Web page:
The Jemaa el-Fnaa in Marrakesh is the beating heart of Northwest Africa, a vast open space that acts as highway, circus, restaurant, market and mosque for the thousands of locals and tourists who experience it every day. From dawn orange juice stands dominate, cars and bikes weaving between them while snake charmers and men with chained Barbary Apes wander seeking curious foreigners. At night the square undergoes a miraculous transformation as the juice stalls are dismantled to make way for an enormous open air restaurant. Countless grills and tents are erected in a matter of minutes every evening, and by the time darkness falls the air is thick with rising smoke as mountains of lamb and couscous are prepared. Mopeds are ubiquitous and stain the darkness with their lights.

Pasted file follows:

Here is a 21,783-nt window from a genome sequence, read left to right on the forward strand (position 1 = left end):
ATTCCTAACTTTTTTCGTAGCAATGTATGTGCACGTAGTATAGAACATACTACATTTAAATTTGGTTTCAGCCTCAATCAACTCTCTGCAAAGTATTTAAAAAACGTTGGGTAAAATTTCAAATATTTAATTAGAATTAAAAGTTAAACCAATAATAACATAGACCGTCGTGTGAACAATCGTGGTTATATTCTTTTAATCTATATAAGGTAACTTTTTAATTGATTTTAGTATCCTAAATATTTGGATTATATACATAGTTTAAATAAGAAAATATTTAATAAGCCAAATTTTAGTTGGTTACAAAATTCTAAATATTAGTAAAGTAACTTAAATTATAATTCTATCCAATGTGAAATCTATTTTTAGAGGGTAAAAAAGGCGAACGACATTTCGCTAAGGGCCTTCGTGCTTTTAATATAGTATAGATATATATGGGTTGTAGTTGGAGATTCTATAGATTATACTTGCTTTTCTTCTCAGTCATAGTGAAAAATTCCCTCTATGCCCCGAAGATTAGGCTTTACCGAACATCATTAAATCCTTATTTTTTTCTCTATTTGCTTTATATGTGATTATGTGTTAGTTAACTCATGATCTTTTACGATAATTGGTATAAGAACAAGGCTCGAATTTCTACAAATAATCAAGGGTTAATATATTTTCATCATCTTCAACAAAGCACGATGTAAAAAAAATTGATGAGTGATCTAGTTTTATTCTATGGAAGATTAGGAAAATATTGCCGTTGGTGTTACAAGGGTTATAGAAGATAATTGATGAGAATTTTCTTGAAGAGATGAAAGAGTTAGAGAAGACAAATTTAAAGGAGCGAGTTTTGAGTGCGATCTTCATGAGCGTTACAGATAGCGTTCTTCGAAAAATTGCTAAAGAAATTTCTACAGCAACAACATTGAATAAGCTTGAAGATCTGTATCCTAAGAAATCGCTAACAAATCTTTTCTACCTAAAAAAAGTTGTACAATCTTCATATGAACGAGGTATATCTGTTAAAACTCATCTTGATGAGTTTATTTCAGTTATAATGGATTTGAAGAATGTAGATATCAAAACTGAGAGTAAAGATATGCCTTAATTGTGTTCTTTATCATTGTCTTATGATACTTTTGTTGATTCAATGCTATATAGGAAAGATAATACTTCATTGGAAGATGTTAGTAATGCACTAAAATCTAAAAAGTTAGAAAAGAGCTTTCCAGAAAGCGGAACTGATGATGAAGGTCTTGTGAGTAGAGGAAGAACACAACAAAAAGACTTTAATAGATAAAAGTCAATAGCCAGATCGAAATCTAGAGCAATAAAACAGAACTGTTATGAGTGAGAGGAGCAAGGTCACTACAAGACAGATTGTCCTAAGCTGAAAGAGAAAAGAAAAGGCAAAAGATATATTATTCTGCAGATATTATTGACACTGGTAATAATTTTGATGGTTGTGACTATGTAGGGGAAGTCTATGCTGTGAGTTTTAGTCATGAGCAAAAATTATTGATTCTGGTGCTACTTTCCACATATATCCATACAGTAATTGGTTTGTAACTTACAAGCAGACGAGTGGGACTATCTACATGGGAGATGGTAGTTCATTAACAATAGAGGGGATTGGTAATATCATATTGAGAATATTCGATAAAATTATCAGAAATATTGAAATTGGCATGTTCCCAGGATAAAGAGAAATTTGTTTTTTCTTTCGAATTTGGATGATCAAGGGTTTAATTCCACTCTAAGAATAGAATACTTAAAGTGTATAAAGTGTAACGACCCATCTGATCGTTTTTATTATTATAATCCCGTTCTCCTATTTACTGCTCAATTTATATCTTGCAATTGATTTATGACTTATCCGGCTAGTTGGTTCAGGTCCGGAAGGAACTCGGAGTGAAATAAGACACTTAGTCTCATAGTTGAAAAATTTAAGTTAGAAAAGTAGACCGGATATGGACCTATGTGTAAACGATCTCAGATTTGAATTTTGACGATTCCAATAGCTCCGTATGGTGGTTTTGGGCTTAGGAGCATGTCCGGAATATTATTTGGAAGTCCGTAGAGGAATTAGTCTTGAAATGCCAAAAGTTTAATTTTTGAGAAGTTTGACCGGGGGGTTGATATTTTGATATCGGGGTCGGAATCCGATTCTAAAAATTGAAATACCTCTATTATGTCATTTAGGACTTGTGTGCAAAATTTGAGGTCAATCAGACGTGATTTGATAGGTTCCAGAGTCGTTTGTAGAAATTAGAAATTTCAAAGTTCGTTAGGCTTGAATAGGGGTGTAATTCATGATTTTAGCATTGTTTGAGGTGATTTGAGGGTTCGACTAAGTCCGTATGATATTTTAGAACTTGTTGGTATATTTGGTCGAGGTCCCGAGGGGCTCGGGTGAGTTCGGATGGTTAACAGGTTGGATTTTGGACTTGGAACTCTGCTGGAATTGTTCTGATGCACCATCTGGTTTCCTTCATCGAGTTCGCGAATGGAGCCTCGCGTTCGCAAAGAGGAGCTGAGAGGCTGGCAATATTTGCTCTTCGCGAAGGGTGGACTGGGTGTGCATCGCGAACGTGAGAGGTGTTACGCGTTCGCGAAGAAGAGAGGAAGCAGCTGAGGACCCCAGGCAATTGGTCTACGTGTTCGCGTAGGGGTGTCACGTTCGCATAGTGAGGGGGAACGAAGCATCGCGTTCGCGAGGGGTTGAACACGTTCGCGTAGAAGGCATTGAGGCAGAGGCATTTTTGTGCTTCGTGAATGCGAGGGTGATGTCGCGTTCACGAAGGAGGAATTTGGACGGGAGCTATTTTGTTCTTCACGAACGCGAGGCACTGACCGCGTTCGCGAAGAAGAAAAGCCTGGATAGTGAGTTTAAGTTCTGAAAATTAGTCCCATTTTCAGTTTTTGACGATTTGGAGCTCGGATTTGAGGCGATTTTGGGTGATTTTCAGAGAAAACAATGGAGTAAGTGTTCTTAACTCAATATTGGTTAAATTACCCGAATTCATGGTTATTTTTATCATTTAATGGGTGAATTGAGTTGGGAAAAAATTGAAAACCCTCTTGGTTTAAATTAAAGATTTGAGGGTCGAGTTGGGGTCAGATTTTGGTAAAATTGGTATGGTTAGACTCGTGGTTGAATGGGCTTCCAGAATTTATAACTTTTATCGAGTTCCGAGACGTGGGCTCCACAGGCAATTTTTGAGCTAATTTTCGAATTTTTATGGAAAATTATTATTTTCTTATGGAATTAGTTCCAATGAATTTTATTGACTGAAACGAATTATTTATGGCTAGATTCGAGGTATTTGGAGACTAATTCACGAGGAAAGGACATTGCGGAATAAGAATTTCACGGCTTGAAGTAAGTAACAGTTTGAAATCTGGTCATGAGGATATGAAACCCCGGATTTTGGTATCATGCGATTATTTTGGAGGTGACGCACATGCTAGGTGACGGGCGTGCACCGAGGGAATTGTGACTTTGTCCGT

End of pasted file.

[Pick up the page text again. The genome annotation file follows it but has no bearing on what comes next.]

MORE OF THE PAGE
While still vibrant it seemed to me that Jemaa el-Fnaa has lost a lot of its authenticity with the influx of tourists, and perhaps an argument could be made that the granting of UNESCO World Heritage status in this case had a negative impact on cultural preservation. There was an air of cynicism and melancholy that permeated the square I had not expected, and it saddened me.